The problem facing Texan and other western ranchers was how to get this huge surplus of meat to markets in the East. The answer lay in the system of railroads that developed during the war to supply the nation's war machines. In the stockyards of Chicago and Kansas City, the cattle were first fattened on corn and other agricultural products of the Midwest, then shipped to markets. With the advent of refrigerated freight cars, cattle could be slaughtered by meat packers at the railheads, and fresh and wholesome meat shipped to butchers throughout the country. Getting the cattle to the railroads from Texas, however, was another story—one that created the myth of the cowboy and the cattle drive so often depicted in movies.

Cattle barons, like the Scottish land shark Murdo Mackenzie and the aristocratic Marquis de Mores, as well as moneyed Easterners like Teddy Roosevelt, transformed cattle ranching in the last half of the nineteenth century. Their methods ranged from legal (hard work, tough bargaining, defending their property from rustlers) to illegal (theft, arson and murder). But as a result of their efforts and the many wars for dominance of the open range, they came to control huge amounts of land and millions of cattle. With the coming of barbed wire in the 1870s, they were able to fence the once-free range and build huge commercial empires, many of which remain prosperous today.

The cattle barons also gave us what we now think of as American beef. Toward the end of the nineteenth century, they introduced Herefords, Durham, Angus , and other meat breeds to the West. British breeds and the new hybrids produced the tender beef that Americans came to love: rich, well-marbled meat with a deep, beefy flavor.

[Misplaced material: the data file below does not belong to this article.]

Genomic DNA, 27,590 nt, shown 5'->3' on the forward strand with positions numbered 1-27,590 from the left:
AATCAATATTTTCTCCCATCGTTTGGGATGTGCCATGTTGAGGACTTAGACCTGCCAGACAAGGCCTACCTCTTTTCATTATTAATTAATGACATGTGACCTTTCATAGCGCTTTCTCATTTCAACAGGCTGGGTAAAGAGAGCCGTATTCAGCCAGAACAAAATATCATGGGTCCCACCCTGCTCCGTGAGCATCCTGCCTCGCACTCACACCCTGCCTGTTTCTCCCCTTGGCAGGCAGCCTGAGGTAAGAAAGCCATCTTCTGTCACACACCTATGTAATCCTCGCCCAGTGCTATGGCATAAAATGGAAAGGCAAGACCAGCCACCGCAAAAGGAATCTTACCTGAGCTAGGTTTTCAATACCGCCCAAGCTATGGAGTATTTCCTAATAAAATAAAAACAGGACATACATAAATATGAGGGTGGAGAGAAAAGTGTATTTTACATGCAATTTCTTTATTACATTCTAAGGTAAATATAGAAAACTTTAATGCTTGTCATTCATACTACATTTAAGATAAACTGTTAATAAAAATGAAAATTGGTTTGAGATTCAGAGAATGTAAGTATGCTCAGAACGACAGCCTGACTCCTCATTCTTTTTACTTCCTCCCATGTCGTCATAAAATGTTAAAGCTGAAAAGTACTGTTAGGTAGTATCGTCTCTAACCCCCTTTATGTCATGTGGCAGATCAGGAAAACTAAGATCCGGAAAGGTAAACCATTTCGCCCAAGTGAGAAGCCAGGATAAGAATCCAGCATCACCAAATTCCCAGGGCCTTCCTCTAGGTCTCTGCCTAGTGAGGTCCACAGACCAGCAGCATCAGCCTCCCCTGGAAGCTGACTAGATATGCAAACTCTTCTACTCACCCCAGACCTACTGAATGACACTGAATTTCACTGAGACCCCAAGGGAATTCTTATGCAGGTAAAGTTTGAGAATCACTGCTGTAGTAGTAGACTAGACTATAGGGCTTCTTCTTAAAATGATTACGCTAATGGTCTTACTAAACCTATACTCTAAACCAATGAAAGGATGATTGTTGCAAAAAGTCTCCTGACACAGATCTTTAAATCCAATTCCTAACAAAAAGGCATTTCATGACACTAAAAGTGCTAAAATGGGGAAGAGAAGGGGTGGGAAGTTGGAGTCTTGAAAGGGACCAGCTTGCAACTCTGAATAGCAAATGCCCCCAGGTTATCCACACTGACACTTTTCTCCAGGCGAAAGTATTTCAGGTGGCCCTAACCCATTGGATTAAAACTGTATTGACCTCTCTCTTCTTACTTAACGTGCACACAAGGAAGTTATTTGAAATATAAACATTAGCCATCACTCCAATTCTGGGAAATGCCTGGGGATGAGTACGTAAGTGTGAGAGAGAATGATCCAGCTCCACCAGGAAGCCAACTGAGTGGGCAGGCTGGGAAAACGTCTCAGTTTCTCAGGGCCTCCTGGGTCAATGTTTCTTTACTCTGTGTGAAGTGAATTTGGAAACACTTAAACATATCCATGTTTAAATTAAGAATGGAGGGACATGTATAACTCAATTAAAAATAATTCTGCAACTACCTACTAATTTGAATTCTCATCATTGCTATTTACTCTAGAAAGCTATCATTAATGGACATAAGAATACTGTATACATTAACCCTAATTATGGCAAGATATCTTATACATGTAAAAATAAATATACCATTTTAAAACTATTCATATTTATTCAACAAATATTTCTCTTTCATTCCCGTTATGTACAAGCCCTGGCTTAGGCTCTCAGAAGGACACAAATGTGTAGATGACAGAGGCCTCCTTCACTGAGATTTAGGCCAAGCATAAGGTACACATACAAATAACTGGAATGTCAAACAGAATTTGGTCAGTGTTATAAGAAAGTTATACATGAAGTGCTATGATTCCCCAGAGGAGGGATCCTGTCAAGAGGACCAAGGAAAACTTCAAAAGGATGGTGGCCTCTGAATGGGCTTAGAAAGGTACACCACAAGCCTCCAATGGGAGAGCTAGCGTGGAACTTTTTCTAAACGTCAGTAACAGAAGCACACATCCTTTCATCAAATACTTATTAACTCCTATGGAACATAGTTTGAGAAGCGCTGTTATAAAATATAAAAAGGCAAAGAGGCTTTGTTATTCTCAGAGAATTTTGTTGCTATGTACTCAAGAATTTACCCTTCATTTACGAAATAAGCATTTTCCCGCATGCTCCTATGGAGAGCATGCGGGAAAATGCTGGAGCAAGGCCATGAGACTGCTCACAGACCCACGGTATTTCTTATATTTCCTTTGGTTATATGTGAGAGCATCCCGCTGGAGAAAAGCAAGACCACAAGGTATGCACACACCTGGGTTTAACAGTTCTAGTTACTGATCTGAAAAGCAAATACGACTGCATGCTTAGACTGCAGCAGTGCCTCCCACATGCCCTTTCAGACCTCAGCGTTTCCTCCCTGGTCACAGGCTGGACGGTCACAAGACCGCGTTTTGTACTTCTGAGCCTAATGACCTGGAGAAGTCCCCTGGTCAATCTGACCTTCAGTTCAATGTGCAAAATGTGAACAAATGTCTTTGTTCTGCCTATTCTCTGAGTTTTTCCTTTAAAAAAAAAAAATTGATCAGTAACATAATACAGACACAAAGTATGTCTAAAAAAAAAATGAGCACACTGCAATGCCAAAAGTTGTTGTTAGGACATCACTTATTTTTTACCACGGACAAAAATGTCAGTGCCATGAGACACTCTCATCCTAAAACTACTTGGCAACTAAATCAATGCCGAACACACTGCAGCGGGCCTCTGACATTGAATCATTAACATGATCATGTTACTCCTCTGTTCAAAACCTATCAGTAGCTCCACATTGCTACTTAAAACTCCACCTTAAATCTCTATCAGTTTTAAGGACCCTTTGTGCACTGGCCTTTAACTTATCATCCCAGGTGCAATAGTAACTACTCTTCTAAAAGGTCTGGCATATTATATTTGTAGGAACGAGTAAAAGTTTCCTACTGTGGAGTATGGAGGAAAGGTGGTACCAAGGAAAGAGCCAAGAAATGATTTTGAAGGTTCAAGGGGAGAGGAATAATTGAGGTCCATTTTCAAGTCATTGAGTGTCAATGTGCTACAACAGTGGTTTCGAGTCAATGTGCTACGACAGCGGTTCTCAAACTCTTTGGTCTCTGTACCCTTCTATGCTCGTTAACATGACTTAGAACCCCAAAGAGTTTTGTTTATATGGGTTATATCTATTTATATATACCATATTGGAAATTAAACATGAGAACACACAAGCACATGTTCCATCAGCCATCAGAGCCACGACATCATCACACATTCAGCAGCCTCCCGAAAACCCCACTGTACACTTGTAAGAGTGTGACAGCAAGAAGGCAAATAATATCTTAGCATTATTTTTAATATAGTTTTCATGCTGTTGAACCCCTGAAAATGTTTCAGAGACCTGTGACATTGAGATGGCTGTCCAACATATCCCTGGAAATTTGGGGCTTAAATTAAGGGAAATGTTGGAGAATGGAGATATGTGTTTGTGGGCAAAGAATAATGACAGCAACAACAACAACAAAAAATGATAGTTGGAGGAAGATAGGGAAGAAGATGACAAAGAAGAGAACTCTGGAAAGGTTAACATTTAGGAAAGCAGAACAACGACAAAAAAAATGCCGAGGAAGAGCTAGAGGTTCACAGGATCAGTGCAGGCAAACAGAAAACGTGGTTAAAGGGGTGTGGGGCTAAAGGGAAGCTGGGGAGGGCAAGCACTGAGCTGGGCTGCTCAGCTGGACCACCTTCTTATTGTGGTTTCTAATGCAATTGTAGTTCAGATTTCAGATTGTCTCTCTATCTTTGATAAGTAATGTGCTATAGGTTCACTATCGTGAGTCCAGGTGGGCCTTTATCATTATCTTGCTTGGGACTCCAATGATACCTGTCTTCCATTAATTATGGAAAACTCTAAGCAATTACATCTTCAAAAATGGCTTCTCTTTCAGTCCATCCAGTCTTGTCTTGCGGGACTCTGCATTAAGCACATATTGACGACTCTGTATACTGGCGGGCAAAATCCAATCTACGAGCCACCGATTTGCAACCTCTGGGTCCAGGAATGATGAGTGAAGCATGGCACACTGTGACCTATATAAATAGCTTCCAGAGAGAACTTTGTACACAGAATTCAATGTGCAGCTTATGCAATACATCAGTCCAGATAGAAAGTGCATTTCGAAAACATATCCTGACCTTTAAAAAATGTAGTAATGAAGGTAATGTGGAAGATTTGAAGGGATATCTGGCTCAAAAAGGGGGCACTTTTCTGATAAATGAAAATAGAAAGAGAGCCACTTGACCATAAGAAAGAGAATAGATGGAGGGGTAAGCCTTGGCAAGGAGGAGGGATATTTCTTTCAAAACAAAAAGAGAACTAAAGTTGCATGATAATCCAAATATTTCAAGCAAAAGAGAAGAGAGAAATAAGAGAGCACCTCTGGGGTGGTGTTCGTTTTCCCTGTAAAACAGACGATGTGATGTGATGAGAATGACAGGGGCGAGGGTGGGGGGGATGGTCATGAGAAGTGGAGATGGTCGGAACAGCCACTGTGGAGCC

With the great surplus of beef reaching the eastern markets, the hordes of immigrants that were flooding into America in the latter half of the nineteenth century had the opportunity to eat meat on a regular basis for the first time. In cities like New York and Chicago, restaurants specializing in beef—steakhouses—became the symbol of the good life for many working-class Americans.

Even more popular than steak, however, is that great icon of American food, the hamburger. The simple patty of ground beef served on a bun has become the symbol of America, with critics taking aim at it whenever they want to show what's wrong with our cooking (and our way of life). But hamburgers are famous for a good reason: they can be delicious if prepared with imagination, skillfully seasoned and carefully cooked.

Lean and Mean